Since money was short, they managed the research with limited resources.
They tied off the first pancreatic ducts in May and by July, expected the pancreas to be shrivelled and the X stuff accessible. They committed their first mistake. After opening one of the animals, they found the pancreas blooming with health, no atrophy and no shrivelling. That was because they had tied the ducts incorrectly. Despite the failure, they did not accept defeat. They attempted once again and on July 27 got the beautifully shrivelled, degenerated pancreas that they wanted. Now the big question was it should contain the X stuff ? if the X stuff existed.
Both the doctors sliced the pancreas into a chilled mortar containing ringer?s solution and froze the mixture. They allowed it to thaw slowly, ground it up and filtered it through paper. A dying diabetic dog was waiting. Banting injected 5 cc of the filtrate into the vein of the dog. The dog looked a little better. Blood tests were needed. Dr. Best drew a few droplets from the dog?s paw and began testing for blood sugar. If sugar were heavily present, the reagent in the test tube would turn deep red; little sugar and it would be a pale pink. There was a new test every hour and the reagent was getting paler and paler. Blood sugar was going down from 0.20% to 0.12% and finally towards a normal 0.09%. This was the most exciting moment for Banting and Best.
It took them all the insulin that they extracted from degenerated pancreas to keep one dog alive for one day. But how far this would go?
Suddenly Banting remembered reading that the pancreas of an unborn animal was mainly islet cells and the digestive juices were not needed in womb, so in that case wouldn?t pancreases from the unborn calves be rich in isletin? They headed for a slaughter house. Later back at their lab, they ground up the salvaged pancreases, extracted, purified and reaped a rich harvest of isletin. They could now keep dogs alive as long as they wanted. Eventually through improved extraction methods, any animal pancreas provided insulin. There was going to be enough for all.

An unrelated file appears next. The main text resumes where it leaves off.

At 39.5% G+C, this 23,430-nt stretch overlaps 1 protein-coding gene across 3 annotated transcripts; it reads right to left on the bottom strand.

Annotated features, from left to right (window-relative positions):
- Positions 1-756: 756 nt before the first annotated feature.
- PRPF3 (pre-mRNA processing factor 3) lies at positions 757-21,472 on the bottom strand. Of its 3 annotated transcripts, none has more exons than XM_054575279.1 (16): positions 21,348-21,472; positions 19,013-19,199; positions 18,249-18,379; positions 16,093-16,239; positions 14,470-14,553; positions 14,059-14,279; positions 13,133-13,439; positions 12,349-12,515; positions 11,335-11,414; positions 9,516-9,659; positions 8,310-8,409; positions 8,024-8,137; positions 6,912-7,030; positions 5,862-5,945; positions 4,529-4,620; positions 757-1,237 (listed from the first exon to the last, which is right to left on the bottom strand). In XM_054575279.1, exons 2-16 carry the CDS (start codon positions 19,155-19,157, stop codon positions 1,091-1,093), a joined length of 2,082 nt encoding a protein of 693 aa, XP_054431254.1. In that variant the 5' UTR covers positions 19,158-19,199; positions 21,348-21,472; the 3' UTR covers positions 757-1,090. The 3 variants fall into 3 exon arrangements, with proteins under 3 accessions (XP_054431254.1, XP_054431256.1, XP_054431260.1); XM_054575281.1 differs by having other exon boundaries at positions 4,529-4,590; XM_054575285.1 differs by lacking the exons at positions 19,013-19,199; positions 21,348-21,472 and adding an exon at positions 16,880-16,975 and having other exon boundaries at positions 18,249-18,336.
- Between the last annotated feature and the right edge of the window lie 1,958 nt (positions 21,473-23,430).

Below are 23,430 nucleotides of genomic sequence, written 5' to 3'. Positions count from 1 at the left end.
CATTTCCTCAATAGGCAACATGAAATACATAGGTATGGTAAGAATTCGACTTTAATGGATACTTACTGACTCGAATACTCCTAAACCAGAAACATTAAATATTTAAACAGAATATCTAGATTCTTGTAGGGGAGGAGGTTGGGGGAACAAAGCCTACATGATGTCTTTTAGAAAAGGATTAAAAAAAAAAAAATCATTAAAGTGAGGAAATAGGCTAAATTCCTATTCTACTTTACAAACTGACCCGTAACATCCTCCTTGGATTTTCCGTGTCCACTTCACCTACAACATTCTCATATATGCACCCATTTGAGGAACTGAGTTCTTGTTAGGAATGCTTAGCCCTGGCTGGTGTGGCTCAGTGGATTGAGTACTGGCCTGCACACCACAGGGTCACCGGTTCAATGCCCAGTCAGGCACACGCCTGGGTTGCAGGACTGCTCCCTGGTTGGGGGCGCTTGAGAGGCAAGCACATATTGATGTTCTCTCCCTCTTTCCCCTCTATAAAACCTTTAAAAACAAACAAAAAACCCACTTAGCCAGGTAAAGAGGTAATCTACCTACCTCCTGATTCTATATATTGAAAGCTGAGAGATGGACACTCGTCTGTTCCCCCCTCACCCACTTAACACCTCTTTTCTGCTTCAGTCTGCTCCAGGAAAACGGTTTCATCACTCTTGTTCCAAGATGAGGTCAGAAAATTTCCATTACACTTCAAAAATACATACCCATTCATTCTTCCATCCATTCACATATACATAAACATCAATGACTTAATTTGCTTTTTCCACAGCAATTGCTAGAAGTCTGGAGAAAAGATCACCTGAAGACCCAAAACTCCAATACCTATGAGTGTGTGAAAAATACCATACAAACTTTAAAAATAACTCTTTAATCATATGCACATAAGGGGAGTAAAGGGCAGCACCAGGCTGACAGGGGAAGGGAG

On November 14, both these wonderful doctors shared their excitement with the world. Before the Journal Club of the Department of Physiology, they presented their discovery complete with slides showing blood- sugar charts.
But the crucial question still had to be answered. Would insulin work in human beings?
Destiny gave them the opportunity. A 14-year-old boy was suffering acutely with diabetes. He scarcely had the strength to lift his head from the pillow. He had just few weeks left to live.
Banting and Best first established the fact that insulin taken by mouth did not work. They both tested the extract on themselves to be sure it wasn?t too toxic to be tolerated by human beings. Since nothing happened to them, they decided to inject the boy with the insulin. Testing began. The boy?s blood sugar dropped dramatically. The boy showed signs of improvement. Very soon his sunken cheeks filled out, new life came into weary muscles and the boy began to eat normal meals. The boy was going to live after all. He was the first of dozens, then 100s?, 1000s? and millions to get insulin. Dr. Banting was knighted Major Sir Frederick Banting. Sadly he died in a plane crash near Musgrave Harbour, Newfoundland.